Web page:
# functions

• February 5th 2013, 11:50 AM
algebra123
functions
Show that if f = f(x,y) and fyy = 0, then f(x,y) = g(x)y + h(x) for some functions g, h.
(Start by stating the form taken by fy.)

There is nothing in our notes to suggest what the significance of fyy=0 has, and even so I don't know where to start. Help please?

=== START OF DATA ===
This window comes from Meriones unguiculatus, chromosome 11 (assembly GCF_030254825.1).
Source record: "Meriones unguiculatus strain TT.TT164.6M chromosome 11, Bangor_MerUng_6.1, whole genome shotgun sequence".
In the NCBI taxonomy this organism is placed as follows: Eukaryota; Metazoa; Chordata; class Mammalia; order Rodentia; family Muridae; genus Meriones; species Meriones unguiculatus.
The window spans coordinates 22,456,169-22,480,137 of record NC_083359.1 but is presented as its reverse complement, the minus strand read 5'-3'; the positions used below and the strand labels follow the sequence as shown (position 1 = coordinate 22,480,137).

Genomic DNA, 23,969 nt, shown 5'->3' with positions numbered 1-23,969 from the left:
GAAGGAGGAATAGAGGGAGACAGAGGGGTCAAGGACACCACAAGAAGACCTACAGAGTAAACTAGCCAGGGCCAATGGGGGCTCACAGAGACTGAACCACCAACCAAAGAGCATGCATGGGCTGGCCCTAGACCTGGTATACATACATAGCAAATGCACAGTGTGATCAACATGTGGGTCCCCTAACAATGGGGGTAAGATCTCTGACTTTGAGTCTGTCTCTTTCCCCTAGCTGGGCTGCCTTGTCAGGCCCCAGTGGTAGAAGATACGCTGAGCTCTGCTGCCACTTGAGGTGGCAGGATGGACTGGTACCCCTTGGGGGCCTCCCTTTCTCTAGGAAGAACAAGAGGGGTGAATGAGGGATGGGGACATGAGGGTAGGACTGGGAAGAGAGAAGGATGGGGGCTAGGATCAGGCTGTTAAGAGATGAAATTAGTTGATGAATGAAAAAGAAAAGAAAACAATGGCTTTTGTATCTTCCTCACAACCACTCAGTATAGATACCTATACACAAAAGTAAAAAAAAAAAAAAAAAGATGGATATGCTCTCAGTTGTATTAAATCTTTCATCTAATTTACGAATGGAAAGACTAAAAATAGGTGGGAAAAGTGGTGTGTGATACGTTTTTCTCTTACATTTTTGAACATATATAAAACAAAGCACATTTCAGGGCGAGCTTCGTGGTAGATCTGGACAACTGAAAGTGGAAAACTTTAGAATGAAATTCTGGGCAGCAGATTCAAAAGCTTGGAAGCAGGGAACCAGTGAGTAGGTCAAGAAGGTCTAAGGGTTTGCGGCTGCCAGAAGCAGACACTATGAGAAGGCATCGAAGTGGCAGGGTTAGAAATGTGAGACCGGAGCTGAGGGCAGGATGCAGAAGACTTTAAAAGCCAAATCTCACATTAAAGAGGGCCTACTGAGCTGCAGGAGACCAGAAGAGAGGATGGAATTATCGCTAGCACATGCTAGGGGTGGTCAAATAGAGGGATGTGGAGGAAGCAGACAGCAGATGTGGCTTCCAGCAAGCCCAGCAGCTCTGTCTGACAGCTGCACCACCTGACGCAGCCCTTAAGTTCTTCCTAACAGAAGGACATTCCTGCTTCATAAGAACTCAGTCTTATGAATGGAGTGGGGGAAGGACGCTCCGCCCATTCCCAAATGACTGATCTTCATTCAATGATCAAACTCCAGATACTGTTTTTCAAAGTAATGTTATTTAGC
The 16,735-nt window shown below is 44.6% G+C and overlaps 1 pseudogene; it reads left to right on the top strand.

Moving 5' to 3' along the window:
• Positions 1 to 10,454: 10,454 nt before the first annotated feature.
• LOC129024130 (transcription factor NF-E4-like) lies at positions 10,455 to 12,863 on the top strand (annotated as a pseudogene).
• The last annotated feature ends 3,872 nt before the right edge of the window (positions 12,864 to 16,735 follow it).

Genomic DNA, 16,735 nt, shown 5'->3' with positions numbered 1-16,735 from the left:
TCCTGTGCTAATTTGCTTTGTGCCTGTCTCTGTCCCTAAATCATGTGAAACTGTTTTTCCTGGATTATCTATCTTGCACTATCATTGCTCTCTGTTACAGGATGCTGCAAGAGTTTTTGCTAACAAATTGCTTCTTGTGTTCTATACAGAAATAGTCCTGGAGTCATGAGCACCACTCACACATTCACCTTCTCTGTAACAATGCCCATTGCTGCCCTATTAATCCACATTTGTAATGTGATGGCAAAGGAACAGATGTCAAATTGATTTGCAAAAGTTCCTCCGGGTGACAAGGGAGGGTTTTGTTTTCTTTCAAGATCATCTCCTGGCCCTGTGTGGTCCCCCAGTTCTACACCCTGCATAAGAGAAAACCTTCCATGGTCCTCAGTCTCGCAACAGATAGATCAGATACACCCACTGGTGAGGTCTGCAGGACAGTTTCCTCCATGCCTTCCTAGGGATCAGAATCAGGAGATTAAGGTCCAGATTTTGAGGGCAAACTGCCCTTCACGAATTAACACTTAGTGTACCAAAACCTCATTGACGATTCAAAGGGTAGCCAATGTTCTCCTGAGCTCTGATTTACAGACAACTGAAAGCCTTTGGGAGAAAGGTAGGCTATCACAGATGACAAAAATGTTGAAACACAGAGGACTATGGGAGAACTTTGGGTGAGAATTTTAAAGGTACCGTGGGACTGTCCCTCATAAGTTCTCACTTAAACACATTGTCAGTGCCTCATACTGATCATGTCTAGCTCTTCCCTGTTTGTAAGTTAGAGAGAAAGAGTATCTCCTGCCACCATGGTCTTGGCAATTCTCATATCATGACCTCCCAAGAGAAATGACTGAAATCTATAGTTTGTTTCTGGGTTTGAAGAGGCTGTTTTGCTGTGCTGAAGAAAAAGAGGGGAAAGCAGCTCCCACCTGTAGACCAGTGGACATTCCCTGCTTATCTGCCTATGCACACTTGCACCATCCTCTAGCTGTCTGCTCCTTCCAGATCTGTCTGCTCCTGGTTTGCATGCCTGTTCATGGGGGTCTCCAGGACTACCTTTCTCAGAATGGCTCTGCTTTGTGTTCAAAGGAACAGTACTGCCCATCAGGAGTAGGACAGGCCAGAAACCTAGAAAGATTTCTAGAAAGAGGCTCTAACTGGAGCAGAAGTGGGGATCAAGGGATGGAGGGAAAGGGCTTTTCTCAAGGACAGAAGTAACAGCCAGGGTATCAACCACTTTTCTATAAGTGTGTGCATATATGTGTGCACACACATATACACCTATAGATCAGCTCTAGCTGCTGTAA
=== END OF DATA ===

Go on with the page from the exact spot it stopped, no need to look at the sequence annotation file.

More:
• February 5th 2013, 11:59 AM
Plato
Re: functions
Quote:

Originally Posted by algebra123
Show that if f = f(x,y) and fyy = 0, then f(x,y) = g(x)y + h(x) for some functions g, h.
(Start by stating the form taken by fy.)

If $f_{yy}=0$ then it is clear that $f_y=g(x)$ for some $g$.

Hence $f(x,y)=g(x)y+h(x)$ for some $h$.
Here $h(x)$ 'acts' as the constant $C$ in the indefinite anti-derivative.